While disagreements may exist on several aspects of farm policy, hardly anyone denies that interests of both farmers and consumers should be protected. If the policy is honest and sincere, it should be possible to pursue both considerations simultaneously.
In the real world, however, in several countries conflicts have appeared as policy often has to work under strong pressures. In this context it is both interesting and educative to learn from the experience of Mexico some years back. In the early 1990s, an intense debate raged in Mexico regarding the desirability of joining (with USA and Canada) the North American Free Trade Agreement (NAFTA). It was generally agreed that as corn (maize) was the staple crop of Mexico, most of the small farmers growing this crop would lose rather heavily from the import of cheaper, subsidized wheat from the USA.
However, the supporters of NAFTA insisted that it would bring much cheaper food to consumers. As the number of food consumers was much larger than the number of corn farmers, Mexico’s government decided in favour of joining NAFTA. Soon over a million farmers were driven off their land and the rush of displaced farmers to cities also led to fall in industrial wages. What was worse, even promises made regarding cheaper food to consumers were not fulfilled. Instead of declining, the price of staple food increased steeply. Corn as the staple food is consumed in the form of tortillas in Mexico. The price of tortillas in turn is related to the price of corn flour.
In this market, food processing is highly concentrated in the hands of big business interests. At that time, just two big players controlled almost 97 per cent of the industrial corn flour market. These big processers were getting increasing government subsidies, but they connived to increase the price of tortillas sharply in the post-NAFTA years.
Meanwhile, probably as a part of the same NAFTA driven ‘reforms’, the government cut back on its own arrangements for making cheaper tortillas and other staple foods available. With disrupted livelihoods, declining income and higher price of staple food, poverty and food insecurity increased. Female-headed households witnessed poverty rate increase of up to 50 per cent. This is a classic example where interests of farmers were sacrificed by the government to advance the interests of consumers for cheaper food, but ultimately consumers ended up suffering as much as farmers. This reminds one of a frequently cited poem by the Hindi poet Dhumil in which he asks – someone grows the grain and someone rolls the roti, but there is also a third entity which squeezes profits. The poet asks — yeh teesra vyakti kaun hai, mere desh ki sansad maun hai – who is this third person, the policy makers do not say this. But what should by now be learnt from experiences such as those of Mexico is that government policy should sincerely pursue the interests of both farmers and consumers.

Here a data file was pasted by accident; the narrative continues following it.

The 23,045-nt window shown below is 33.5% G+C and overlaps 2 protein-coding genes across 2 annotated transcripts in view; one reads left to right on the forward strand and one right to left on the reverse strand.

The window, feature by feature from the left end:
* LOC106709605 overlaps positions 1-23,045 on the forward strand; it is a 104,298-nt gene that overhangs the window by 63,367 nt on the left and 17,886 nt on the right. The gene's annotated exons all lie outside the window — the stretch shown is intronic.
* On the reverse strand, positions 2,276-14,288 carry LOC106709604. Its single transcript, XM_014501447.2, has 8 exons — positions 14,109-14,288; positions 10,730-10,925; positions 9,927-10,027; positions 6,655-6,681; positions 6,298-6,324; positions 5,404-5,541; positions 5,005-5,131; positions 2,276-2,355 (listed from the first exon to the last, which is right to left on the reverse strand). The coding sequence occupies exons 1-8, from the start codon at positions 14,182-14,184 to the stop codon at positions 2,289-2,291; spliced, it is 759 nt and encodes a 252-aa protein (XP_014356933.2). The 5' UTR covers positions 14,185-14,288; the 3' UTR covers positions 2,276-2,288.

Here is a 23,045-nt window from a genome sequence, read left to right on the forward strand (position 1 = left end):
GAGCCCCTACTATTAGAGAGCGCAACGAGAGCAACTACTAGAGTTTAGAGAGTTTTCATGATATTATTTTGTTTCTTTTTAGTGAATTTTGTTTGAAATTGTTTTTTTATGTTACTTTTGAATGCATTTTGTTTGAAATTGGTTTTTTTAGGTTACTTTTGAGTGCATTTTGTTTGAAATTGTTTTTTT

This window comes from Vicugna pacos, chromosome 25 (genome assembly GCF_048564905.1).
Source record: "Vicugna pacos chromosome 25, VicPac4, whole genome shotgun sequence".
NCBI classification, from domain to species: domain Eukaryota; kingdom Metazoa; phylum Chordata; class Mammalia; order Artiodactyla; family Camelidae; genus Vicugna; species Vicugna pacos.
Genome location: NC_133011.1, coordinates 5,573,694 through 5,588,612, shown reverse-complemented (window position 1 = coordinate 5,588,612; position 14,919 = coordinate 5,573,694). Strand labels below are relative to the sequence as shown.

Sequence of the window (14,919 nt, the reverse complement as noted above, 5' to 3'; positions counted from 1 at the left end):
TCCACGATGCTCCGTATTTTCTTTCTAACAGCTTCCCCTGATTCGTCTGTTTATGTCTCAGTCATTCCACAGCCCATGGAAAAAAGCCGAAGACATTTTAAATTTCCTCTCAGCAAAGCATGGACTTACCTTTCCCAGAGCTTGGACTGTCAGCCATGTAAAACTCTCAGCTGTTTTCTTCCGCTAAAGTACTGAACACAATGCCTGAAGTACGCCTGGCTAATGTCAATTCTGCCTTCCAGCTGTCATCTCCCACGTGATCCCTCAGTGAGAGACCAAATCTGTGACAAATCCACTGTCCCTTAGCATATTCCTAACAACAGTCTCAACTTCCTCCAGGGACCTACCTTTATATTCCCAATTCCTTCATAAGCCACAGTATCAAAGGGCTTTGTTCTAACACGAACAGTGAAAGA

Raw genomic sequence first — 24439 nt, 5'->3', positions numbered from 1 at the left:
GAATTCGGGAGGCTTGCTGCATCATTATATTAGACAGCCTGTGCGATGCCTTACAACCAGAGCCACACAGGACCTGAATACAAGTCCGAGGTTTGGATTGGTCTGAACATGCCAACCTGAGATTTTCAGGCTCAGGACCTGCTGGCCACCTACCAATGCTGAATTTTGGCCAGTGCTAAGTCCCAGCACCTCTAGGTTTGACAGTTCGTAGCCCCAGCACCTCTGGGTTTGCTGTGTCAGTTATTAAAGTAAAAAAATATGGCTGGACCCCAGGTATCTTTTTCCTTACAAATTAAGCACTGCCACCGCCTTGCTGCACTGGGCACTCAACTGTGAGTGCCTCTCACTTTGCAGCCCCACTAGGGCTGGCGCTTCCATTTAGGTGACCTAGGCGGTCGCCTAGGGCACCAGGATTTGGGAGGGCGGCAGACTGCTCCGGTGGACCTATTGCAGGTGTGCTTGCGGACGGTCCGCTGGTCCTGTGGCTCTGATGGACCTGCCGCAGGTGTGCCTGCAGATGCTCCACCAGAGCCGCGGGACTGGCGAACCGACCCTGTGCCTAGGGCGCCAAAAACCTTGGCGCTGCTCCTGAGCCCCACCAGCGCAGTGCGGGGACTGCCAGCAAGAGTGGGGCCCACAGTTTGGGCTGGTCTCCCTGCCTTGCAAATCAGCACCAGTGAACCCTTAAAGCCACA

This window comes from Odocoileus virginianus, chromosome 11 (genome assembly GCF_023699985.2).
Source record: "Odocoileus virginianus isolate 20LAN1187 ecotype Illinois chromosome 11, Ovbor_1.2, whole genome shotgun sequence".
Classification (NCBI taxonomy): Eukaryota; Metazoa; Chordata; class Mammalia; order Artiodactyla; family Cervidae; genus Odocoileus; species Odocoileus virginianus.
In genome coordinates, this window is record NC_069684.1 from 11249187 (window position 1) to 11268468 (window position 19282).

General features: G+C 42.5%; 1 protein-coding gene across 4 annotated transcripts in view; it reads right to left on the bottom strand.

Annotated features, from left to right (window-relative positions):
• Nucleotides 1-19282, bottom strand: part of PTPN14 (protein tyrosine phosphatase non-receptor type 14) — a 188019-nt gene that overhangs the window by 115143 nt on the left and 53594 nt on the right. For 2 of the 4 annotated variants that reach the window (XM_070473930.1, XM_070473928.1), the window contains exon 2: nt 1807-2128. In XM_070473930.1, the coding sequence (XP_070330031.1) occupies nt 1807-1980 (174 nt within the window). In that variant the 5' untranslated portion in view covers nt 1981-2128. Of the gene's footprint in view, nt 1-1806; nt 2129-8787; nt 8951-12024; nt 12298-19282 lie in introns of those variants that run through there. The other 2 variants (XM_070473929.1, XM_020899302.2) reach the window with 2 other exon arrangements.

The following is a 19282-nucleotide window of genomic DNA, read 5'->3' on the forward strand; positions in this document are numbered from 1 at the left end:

The essential interests of farmers lie in keeping farming costs at a low level, ensuring a fair return on their produce, and maintaining the sustainability of livelihoods by protecting soil, water, and the overall environmental base of farming. The essential concern of consumers is to get safe, healthy food at a reasonable price. If farming costs are kept low, it becomes easier to make food available to consumers at a low price. The number of people who cannot afford even this low price is relatively small, and it is easier for the government to provide them subsidized food without getting too burdened.
However, government policy created problems in the first place by opting for expensive technologies which have an in-built tendency to keep increasing costs of farmers by increasing their dependence on higher doses of expensive inputs. The result today after years of such a policy is that farmers are not happy due to their ever-rising costs and lack of sustainability, the government feels it is overburdened by subsidies and consumers suffer in terms of getting less healthy food despite all the subsidies. Hence it is time to move towards a farm policy which aims very clearly to help consumers as well as farmers. One part of this effort would be to promote direct contact between consumers and farmers for providing healthy food at a reasonble price. This process would be facilitated if there is more village-level food processing, making good use of existing local skills that can be enhanced further.
To come back to the Mexican example, things could have been different if the work of obtaining flour from corn and then preparing tortillas was also in the hands of farmers or other villagers or nearby small towns. The least that can be said is that if this food-processing was also in the hands of ordinary people, the chances of avoiding arbitrary increase of price would have been much higher.
Another advantage is better nutrition for consumers as well as for farm and dairy animals as the residues of village-level processing of grain, millets and oilseeds are likely to become available for the consumption of local animals. This is unlike big industry processing, where residues like oilcakes and bran enter the wider market to be purchased by those who offer the highest price.
Mahatma Gandhi realized all this and accorded a lot of importance to local village-level processing of food and cotton crops in his swadeshi programme. Despite the tremendous potential for livelihoods based on creativity of villagers and particularly women in this work, this path has been steadily abandoned. We need to come closer to the Gandhian path as this offers important and creative possibilities of integrating the interests of farmers and consumers.
(The writer is Honorary Convener, Campaign to Save Earth Now. His recent books include Man Over Machine and Protecting Earth for Children.)